9 Tax effects on our DOL condition The Tax Factor X tells us how many times more money you have to earn to afford to pay for a service. For example, with a marginal income tax of 55%, value added tax of 25% and a pay-roll tax of 35%, the Tax Factor=3.75. To pay a price of kronor, you’d have to earn kronor. With such a high Tax Factor, people will find it hard to afford dividing labor. The alternatives seem to be unemployment, home labor, exchange in natura or no production at all.
10 Tax effects on the cost of living The Earnings Requirement tells us how many times more money the buyer needs to earn on a gross basis to be able to pay what the seller requires on a net basis. For example, if both seller and buyer face a marginal income tax of 30%, value added tax of 25% and a pay-roll tax of 35%, the Earnings Requirement=5,81. This is normal in Sweden today. If both face a marginal income tax of 55%, value added tax of 25% and a pay-roll tax of 35%, the Earnings Requirement=14.06 (!!!).
11 Example with Anna and Emma and : Absent taxes: Anna has to work 38 minutes to hire Emma an hour Emma has to work 1 hour and 36 minutes to hire Anna an hour Average taxes in the Swedish Welfare state: Anna has to work 2 hour and 16 minutes minutes to hire Emma an hour Emma has to work 9 hour and 18 minutes to hire Anna an hour This explains not only why the dentist can’t afford to hire a carpenter, but also why the carpenter can’t afford going to the dentist. Once again, the alternatives seem to be unemployment, home labor, exchange in natura or no production at all. Wasting Time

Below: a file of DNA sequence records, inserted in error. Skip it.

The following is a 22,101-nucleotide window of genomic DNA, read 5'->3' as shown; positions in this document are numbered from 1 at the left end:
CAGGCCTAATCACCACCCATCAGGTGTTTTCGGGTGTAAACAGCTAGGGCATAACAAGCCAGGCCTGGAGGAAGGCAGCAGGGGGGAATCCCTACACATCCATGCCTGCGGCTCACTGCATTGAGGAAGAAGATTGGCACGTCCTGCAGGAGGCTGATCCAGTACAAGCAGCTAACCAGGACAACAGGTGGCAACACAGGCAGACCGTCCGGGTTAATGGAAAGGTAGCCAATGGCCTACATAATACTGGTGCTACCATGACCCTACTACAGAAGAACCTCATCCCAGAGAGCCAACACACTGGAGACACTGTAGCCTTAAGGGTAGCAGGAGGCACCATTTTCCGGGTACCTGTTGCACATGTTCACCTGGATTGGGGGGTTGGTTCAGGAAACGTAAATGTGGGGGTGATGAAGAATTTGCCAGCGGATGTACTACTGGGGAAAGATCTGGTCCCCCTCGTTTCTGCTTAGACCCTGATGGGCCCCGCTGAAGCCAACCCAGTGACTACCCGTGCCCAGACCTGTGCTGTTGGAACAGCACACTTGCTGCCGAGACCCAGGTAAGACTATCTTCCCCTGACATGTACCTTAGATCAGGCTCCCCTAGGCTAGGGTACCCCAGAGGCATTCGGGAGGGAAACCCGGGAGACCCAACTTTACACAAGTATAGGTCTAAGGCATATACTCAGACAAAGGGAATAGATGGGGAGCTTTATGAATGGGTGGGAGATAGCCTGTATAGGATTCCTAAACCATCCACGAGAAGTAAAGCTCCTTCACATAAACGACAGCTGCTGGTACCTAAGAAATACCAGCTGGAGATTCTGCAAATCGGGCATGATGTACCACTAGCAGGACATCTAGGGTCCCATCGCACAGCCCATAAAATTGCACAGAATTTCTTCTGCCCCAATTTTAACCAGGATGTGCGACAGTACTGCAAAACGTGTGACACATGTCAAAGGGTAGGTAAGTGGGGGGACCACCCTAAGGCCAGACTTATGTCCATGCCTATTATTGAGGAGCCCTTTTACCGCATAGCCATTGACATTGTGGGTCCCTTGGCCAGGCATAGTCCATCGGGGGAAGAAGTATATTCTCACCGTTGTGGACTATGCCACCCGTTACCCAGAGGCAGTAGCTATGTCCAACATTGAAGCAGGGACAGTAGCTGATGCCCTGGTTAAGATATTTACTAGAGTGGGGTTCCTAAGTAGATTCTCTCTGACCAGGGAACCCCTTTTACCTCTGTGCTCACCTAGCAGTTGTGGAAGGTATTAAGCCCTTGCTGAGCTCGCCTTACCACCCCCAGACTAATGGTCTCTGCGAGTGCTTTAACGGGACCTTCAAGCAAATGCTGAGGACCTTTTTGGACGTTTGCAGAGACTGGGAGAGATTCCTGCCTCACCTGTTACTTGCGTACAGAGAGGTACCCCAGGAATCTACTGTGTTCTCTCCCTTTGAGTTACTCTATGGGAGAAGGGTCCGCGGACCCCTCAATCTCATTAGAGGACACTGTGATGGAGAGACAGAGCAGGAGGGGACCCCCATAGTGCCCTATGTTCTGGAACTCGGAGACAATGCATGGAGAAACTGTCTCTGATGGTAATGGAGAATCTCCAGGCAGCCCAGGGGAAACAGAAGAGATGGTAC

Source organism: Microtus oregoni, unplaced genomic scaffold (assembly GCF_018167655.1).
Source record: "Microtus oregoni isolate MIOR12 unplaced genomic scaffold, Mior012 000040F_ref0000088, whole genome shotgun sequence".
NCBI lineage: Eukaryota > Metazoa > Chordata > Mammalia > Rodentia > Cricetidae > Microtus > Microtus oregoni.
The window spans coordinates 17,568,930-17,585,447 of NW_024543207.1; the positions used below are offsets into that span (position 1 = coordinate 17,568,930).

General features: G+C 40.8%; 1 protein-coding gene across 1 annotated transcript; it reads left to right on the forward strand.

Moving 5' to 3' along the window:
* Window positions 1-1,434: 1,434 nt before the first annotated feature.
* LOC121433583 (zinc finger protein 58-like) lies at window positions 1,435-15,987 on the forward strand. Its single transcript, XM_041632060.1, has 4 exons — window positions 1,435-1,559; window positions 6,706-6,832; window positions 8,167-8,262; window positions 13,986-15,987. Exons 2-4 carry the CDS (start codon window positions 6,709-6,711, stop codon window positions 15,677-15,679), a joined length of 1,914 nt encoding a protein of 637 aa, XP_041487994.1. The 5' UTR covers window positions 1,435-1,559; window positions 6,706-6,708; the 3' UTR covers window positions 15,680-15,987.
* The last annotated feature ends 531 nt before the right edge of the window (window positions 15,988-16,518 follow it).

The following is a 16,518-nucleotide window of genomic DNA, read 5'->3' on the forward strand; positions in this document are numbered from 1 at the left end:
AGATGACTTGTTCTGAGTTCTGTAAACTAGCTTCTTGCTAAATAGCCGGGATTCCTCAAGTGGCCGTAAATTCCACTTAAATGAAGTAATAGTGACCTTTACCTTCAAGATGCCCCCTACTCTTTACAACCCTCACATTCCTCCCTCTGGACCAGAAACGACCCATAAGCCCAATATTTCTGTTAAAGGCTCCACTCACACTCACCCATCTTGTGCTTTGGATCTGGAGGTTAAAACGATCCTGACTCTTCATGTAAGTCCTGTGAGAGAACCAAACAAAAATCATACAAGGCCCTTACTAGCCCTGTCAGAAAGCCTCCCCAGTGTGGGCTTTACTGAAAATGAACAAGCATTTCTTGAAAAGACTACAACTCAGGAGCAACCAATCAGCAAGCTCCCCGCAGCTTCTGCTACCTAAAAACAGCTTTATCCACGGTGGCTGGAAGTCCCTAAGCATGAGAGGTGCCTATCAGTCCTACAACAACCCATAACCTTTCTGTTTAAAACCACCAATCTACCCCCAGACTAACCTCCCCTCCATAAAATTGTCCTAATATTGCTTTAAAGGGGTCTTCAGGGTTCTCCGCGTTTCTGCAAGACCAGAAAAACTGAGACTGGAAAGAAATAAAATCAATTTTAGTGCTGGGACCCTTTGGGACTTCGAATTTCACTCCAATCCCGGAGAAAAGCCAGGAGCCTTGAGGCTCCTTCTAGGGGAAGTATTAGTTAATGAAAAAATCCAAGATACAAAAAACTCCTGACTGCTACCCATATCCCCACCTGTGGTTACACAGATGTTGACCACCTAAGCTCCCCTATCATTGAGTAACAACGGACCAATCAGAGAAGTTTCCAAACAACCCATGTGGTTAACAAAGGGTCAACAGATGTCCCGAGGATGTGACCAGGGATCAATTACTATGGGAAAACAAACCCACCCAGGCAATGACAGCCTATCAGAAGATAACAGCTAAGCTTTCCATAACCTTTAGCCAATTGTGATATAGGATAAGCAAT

12 Restoring the DOL condition In case the condition is not fulfilled, five factors could help restoring it: (1) The productivity of the less productive individual ↑ (2) The productivity of the more productive individual ↓ (3) The Tax factor ↓ (4) Hourly money income for the more productive ↑ (5) Hourly money income for the less productive ↓ However, (1) hard for the less productive to increase own productivity by much, especially in manual labor facing the risk of unemployment. (2) the more productive tends to be even more productive in the occupation of the less productive as DOL deteriorates. (3) raising taxes to pay for unemployment or imposing minimum wage laws worsen things, while cutting taxes will help restore the DOL condition (4) somehow raising the income of the more productive not likely. (5) leaving people free to underbid other in terms of money income, only likely way to restore the DOL condition.
13 Indeed, the welfare state causes many of the major ills of today! Cutting taxes would make it possible for more and more people to find and use their comparative advantage, this being especially important for the less productive. It would lead to a higher degree of division of labor and thus raise the productivity of labor. This would make people having more time available for work and leisure. That would involve the great outcome of being able to work less and still produce more. A simple, generally accepted idea about Ricardian comparative advantages as an argument against taxation, fully compatible and implicit in Austrian thought Concluding remarks